The Past Is Present
Reestablishing ties with your exes online can mean flirtation, fun, and (sometimes) friction.
Some women save worn love letters, the paper gone yellow with age. Others keep pressed flowers from long-dead bouquets. Some even still wear the jewelry, unable to let a good gold bracelet go to waste. Personally, I've never been one for mementos. But that doesn't mean I don't keep my own reminders of past relationships. I collect my exes themselves -- virtually, anyway -- by "friending" them on Facebook and MySpace.
It started with a glass of wine. OK, maybe three. Home from a night out and too wired to sleep, I fired up my computer and logged on to MySpace. After searching awhile for random people with whom I'd lost touch, I hit the jackpot. There he was -- an ex-boyfriend who was a real jerk. He now had a shaved head -- and a wedding ring. Emboldened by booze, I clicked "Add as Friend" and typed a quick note. Despite his bad behavior, I still held a nostalgic fondness for him, the way you might save a spent shell casing to remind yourself of the bullet you'd once dodged.
The next morning, my MySpace inbox had a message -- and my Friends list had an addition. "I saw you here months ago," he wrote, "but I didn't think you'd want to hear from me. I was such an [expletive] back then." He apologized for his antics a decade before and proudly sent pictures of his young daughter. Now I post birthday wishes on his profile page. But mostly I've stopped thinking about him and our ill-fated relationship. The Internet, it seems, has brought us closure.
My first foray into drunken social networking had been successful, but my next ex addition was even more enlightening.
I was back on MySpace, sober this time and browsing former classmates, when I happened upon College Hookup. After a night of awkward fumbling -- which had ended our brief dating relationship -- we had politely avoided each other until we met again years later at a mutual friend's wedding. He had seemed pleasant then, so I added him to my Friends list now. Again, I received an amiable e-mail the next day, with an intriguing postscript -- "Promise you won't be offended" -- and a link to his popular blog. There he had, several years before, posted an entry about his "most embarrassing sexual experience." It starred yours truly. I should have been angry -- or embarrassed myself -- but instead I was oddly flattered. His memory of me was of a wanton seductress who owned her sexuality, a far cry from the shy 19-year-old I had really been. For a moment, I remembered my gawky teenage self in a different light, and it was an ego boost. We've had a good laugh over the story and stayed in touch. Occasionally, we exchange flirtatious Facebook comments.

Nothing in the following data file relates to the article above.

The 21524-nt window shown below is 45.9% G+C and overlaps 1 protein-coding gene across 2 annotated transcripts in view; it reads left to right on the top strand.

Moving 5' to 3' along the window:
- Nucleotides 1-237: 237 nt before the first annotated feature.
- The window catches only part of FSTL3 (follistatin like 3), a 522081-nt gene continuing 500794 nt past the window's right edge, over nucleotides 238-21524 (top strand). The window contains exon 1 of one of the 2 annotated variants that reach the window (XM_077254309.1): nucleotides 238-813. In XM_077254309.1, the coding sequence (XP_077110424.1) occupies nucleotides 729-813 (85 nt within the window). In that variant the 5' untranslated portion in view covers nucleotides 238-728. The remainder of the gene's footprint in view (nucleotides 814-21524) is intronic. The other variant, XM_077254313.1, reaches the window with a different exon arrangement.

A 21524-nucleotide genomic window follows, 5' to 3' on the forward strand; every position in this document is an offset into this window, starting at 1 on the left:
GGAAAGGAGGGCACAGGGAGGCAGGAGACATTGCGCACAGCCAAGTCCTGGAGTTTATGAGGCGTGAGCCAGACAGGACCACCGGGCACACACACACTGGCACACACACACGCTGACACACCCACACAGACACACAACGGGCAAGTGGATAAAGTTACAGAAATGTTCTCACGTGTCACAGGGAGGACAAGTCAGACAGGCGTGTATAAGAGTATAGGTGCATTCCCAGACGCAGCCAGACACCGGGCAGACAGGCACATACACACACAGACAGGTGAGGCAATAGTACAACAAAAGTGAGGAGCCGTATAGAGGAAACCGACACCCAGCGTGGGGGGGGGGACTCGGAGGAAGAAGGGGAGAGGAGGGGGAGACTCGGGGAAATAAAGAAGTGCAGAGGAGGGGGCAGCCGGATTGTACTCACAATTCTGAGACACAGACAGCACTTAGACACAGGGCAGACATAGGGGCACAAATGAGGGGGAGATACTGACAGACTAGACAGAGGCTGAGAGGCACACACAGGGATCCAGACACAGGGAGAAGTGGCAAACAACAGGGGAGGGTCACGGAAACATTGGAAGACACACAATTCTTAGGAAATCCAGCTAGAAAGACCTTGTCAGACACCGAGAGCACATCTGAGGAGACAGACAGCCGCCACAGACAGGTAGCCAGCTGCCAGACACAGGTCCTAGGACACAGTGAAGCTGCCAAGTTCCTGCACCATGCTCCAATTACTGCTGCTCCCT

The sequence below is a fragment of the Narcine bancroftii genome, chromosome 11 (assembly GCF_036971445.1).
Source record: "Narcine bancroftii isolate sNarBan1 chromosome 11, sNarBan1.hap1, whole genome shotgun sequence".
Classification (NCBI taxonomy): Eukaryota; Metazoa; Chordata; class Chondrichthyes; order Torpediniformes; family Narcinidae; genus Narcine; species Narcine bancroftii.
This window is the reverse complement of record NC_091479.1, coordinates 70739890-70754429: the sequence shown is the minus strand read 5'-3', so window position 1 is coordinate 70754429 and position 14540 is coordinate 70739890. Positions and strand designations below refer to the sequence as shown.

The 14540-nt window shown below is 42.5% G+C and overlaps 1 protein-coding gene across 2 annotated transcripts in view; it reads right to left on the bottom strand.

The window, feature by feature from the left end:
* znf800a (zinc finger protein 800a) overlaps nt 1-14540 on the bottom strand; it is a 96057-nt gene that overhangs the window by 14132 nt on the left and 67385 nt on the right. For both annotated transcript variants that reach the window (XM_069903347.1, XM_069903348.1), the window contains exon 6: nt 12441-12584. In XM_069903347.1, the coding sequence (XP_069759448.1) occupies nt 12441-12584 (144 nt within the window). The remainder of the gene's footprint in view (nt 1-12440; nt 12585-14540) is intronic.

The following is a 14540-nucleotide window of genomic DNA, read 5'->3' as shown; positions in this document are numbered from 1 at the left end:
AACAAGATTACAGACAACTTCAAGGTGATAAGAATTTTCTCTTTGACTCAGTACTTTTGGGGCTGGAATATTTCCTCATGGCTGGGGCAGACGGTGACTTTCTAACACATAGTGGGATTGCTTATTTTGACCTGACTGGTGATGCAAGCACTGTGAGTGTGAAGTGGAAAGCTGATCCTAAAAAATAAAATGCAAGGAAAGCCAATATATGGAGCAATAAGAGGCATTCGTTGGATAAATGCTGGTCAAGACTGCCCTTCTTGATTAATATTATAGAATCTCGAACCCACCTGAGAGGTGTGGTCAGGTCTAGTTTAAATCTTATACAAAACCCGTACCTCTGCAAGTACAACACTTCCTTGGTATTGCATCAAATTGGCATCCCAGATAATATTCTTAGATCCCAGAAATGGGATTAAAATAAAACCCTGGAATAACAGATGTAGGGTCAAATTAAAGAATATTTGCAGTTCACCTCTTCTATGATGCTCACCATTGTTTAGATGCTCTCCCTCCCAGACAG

Of course, there are some exes perhaps best avoided in cyberspace. I haven't friended my ex-husband, for example, but then again, he doesn't seem to have a Facebook profile -- believe me, I've searched.
I suspect my current boyfriend gets weary of hearing tales of my exes' Internet follies and our mild Facebook flirting, but he'd never say so. After all, he has his own cyber exes to occupy him. Specifically, there's Sexy Ex, a woman whom I've never met but genuinely like, partly because she lives 1,500 miles away. Still, I admit to suffering a twinge of jealousy when they instant-message each other over Facebook.
Then again, I've cultivated my own IM relationship with my old high school boyfriend, Dave. We've been friends ever since our puppy love fizzled out around the same time as Milli Vanilli's career. But Facebook has brought us closer. The website's status updates keep me apprised of his comings and goings, and the photo albums allow me to ooh and ahh over his two dogs. All these years later, Dave and I have a lot in common, including our taste in men.
The fact is, the best Facebook ex to have is a gay ex-boyfriend. He remembers me fondly and has actually gotten hotter with age, but he poses no threat to my current relationship, and vice versa. My boyfriend and Sexy Ex may chat about her family and the pets they once shared. Dave and I chat about the state of his facial hair, people we went to school with, and the boys we both liked in high school -- unbeknownst to each other, of course. Lately, we've been comparing our mutual crush on a boy we haven't seen since 1992. Now if only we could find his Facebook profile.
Jessica Cerretani is a freelance writer and editor in Boston. Send comments to firstname.lastname@example.org.